Wednesday, August 31, 2011

Character Motivations

I’ve recently finished the second draft of the second book in my 12th Dimension series (RISK). The first draft was too horrible to be seen by any eyes save my own and one other person. That one other person (thanks Kate!) was able to read it and point out holes the size of Belgium and therefore put poor RISK onto the second draft track. So when the second draft was complete it went out to my other Alpha readers for their evaluation.

Now reading this manuscript was no small task, as I understand. I’m sure it was a sight easier than what poor Kate had to read but there were still problems with the manuscript that no public reader should ever have to witness. My biggest problem: character motivations.

I am a discovery writer so by nature I write wonderfully from point A to point B. I create darn good action sequences (usually involving a lot of electricity and firearms) and my dialogue (IMHO) rocks. However, since I am the aforementioned discovery writer, I don’t always know what my characters want at the moment I’m writing that slam-bang action sequence. I usually don’t even know what my characters want until I’ve written “the end” and then had a group of Alpha readers read the manuscript and we stay up until two in the morning hashing over what the devil my characters want.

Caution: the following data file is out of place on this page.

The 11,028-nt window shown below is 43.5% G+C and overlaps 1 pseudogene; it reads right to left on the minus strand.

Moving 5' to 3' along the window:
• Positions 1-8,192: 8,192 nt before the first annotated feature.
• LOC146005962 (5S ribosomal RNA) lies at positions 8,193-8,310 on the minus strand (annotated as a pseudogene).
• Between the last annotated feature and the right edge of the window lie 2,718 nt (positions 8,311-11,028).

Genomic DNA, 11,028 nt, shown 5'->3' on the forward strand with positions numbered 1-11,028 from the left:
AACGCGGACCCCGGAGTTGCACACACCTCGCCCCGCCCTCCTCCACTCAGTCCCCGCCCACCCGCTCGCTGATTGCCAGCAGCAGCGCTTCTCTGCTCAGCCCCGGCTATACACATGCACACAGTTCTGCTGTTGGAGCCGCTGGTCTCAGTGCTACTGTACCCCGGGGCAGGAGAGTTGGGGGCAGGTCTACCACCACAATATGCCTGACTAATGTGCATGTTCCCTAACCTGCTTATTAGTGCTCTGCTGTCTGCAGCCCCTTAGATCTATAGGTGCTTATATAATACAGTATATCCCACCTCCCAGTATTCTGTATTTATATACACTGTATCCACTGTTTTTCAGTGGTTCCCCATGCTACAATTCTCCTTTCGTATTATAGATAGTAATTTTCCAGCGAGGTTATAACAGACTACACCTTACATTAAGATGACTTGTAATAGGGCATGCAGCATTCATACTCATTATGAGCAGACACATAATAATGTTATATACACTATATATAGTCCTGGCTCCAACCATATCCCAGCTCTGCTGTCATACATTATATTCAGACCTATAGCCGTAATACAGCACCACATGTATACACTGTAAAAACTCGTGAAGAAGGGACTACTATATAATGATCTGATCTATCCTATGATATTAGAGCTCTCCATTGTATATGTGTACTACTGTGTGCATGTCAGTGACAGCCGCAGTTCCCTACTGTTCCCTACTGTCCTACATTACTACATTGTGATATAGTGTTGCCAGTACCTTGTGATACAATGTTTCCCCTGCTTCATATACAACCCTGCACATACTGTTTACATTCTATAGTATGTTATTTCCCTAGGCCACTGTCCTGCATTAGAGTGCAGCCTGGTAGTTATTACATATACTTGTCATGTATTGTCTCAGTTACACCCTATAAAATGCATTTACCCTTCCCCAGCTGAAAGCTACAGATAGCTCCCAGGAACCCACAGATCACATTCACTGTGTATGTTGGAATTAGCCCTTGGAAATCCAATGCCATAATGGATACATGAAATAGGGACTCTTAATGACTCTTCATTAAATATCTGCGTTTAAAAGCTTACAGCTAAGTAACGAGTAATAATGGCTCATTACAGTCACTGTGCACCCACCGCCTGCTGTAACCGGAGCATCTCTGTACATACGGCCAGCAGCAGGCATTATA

This doesn’t mean they are completely directionless. I’m pretty good at the small motivations, i.e. Rose doesn’t want to be shot by that guy so she hides behind that rock and volts him the second she gets a chance. I’m not even too bad with motivations that span several chapters, i.e. Thurmond sees that Rose is in trouble and will go to the ends of the earth (or Arches National Park) to find her and help her out. The place I really struggle is the manuscript-spanning motivations, i.e. Rose is sad at the beginning of the manuscript and has to do something deliberate over the course to 100 thousand + words to make her not sad anymore.

The trouble with not knowing character motivations is that you have characters who are for the most part reactive. Someone does this and so they need to do that. They are not able to drive the story. They don’t engender the same trust as you would give a character who, I don’t know, has a plan and you get to see them implement it. Don’t you just love a character you can trust will always get out of the situation? For example, Dr. Who is fantastic at this. You know his motivation (save Earth, or the girl or both) and so you can trust that no matter how bad things get he has a plan to get everyone out of it.

That doesn’t mean that characters can’t have moments of directionlessness (I know that’s not a word, the red underline is screaming at me), but they should be few and far between. They should be that low point right before the character turns things around and gets back on their motivation horse.

As my editor told me recently, “Just remember that the character must want something ‘even if it's a glass of water.’ (Kurt Vonneghut, Jr.)”

So tell me, discovery writers and outline writers alike, do you ever have problems with your character’s motivations?

2 comments:

  1. some times we are all lost, so are our characters. It can used as well.

    ReplyDelete

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